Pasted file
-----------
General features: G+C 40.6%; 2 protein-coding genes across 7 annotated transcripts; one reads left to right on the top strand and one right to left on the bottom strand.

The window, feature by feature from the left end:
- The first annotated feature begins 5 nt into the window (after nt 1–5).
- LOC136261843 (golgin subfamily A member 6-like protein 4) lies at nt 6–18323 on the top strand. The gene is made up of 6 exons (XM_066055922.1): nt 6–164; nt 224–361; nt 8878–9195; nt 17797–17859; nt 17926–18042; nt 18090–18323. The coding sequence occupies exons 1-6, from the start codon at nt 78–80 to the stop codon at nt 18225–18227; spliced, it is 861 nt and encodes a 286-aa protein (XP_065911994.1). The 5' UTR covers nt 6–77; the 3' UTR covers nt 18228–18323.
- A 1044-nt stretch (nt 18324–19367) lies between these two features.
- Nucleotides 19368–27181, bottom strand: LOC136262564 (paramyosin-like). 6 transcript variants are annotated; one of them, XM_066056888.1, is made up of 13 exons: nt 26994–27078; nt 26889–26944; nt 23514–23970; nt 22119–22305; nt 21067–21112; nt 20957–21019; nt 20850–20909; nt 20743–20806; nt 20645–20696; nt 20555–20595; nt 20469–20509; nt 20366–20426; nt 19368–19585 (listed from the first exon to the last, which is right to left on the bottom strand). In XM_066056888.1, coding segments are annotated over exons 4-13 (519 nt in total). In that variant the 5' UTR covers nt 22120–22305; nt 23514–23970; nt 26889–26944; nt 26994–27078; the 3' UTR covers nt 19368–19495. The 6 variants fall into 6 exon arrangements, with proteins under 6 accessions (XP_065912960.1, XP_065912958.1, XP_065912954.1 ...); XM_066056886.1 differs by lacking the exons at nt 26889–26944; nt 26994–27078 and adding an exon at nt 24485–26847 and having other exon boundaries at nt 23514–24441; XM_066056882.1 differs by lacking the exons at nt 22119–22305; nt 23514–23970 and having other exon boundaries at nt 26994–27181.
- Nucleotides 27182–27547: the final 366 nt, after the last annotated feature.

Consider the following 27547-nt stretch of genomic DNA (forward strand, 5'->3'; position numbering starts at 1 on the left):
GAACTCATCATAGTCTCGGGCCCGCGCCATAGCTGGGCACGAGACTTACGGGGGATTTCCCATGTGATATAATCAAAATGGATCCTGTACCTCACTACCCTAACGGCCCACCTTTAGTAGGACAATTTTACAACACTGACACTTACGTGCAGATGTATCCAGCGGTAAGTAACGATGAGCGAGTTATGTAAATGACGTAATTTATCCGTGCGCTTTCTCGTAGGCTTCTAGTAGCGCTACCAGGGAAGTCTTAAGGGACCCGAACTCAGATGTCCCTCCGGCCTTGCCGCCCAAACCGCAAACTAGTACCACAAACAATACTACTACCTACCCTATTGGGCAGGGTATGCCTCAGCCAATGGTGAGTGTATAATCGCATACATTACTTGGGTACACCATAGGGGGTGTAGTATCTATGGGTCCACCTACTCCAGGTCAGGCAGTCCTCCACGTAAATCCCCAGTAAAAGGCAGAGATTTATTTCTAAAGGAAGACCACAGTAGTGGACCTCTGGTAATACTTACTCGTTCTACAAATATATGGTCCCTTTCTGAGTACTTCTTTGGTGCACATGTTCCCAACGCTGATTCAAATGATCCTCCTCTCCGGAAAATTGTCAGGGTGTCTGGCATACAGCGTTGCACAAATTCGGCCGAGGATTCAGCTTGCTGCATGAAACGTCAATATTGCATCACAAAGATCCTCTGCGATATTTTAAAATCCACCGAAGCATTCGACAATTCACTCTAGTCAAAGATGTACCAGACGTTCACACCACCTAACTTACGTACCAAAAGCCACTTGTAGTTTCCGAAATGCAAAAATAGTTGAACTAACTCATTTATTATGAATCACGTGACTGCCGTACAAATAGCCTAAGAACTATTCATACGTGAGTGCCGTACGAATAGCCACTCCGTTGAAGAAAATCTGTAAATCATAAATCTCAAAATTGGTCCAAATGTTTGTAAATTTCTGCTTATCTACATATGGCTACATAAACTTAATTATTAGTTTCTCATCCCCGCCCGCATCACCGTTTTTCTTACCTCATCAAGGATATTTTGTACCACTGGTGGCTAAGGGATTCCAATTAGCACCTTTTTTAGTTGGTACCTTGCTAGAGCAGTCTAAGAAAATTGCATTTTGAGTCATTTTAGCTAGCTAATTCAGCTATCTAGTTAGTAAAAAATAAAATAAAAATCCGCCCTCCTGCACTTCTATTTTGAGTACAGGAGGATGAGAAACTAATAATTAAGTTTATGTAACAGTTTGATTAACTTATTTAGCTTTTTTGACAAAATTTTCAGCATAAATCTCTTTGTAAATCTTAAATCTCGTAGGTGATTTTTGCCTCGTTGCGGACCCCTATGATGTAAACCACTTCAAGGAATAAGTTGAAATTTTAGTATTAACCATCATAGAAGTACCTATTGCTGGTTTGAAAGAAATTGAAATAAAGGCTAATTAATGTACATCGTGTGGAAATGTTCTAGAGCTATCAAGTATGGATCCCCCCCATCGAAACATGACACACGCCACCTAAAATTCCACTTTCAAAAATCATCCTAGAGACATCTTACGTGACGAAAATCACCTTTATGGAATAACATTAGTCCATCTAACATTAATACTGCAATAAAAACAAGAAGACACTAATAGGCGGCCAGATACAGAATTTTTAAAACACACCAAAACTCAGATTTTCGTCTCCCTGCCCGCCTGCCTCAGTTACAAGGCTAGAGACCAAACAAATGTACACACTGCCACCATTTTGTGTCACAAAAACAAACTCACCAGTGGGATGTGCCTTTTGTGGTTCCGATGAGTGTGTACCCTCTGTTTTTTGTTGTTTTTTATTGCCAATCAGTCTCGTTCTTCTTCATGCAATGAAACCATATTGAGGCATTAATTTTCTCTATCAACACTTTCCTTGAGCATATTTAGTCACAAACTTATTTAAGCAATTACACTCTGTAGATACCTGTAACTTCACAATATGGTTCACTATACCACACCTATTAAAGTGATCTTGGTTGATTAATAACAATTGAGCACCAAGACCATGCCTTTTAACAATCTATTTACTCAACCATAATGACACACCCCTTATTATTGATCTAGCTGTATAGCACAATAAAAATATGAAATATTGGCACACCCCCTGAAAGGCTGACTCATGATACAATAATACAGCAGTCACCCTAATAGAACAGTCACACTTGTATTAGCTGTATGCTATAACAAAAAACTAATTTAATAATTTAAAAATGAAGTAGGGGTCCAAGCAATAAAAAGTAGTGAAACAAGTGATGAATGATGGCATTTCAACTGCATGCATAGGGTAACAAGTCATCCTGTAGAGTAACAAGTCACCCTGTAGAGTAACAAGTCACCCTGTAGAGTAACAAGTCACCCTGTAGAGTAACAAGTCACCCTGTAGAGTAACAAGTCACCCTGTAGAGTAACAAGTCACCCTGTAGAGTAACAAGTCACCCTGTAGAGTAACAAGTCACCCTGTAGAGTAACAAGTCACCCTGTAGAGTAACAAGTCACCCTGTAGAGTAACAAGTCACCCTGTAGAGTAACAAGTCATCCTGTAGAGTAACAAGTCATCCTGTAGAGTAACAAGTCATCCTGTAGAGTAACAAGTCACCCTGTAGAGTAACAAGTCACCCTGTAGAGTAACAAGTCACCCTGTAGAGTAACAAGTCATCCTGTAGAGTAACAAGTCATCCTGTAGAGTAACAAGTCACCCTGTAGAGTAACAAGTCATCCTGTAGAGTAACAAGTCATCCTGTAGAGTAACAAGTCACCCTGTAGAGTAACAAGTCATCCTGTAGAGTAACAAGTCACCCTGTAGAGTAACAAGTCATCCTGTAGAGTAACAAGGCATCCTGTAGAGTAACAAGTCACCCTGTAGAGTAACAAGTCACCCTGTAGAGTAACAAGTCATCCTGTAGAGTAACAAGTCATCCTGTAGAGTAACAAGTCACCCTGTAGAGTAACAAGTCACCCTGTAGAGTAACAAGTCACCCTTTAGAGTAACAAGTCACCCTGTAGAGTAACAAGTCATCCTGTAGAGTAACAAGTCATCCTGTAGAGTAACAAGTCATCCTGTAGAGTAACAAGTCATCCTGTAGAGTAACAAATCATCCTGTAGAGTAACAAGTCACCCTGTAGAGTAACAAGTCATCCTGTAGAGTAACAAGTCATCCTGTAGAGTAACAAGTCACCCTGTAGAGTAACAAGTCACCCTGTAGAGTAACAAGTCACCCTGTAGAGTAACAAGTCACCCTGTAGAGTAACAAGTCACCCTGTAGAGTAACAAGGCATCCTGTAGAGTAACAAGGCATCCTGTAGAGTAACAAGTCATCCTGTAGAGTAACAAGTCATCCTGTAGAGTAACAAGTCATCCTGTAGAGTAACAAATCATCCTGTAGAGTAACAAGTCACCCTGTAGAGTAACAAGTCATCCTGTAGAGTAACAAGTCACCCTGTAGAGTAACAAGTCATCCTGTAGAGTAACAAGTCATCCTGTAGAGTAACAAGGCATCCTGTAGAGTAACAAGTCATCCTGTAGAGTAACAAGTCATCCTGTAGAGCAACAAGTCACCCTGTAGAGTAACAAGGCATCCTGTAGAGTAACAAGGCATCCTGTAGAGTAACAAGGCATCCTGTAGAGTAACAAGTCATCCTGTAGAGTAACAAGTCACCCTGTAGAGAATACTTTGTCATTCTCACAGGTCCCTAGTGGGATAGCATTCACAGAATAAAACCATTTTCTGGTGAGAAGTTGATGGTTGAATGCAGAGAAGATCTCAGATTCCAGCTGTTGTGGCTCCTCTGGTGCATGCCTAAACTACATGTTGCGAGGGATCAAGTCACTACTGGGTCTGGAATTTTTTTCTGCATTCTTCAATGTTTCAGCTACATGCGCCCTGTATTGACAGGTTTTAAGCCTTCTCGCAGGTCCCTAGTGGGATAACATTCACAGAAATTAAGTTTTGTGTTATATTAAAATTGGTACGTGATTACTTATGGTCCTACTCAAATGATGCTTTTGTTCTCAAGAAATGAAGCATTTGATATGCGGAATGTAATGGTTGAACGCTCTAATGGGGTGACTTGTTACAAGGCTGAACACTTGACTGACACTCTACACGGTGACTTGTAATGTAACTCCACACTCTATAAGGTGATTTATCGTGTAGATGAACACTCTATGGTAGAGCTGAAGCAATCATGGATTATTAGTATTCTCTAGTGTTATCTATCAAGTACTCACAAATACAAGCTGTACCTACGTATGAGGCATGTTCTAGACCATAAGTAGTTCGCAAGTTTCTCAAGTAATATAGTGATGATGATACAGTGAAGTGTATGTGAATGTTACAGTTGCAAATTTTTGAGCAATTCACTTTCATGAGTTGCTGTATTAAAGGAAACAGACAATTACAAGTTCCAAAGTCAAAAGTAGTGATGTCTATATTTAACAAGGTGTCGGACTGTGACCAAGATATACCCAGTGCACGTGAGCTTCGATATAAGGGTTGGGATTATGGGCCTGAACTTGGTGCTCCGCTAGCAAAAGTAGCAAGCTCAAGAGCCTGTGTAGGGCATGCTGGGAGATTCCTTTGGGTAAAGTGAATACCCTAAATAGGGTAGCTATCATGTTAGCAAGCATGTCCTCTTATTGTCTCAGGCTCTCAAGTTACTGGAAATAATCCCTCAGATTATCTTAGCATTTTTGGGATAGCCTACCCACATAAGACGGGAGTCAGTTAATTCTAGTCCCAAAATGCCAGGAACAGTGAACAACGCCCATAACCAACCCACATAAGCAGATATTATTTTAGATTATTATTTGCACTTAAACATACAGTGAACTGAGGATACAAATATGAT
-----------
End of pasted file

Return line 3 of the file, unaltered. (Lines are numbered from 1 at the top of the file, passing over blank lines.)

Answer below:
- The first annotated feature begins 5 nt into the window (after nt 1–5).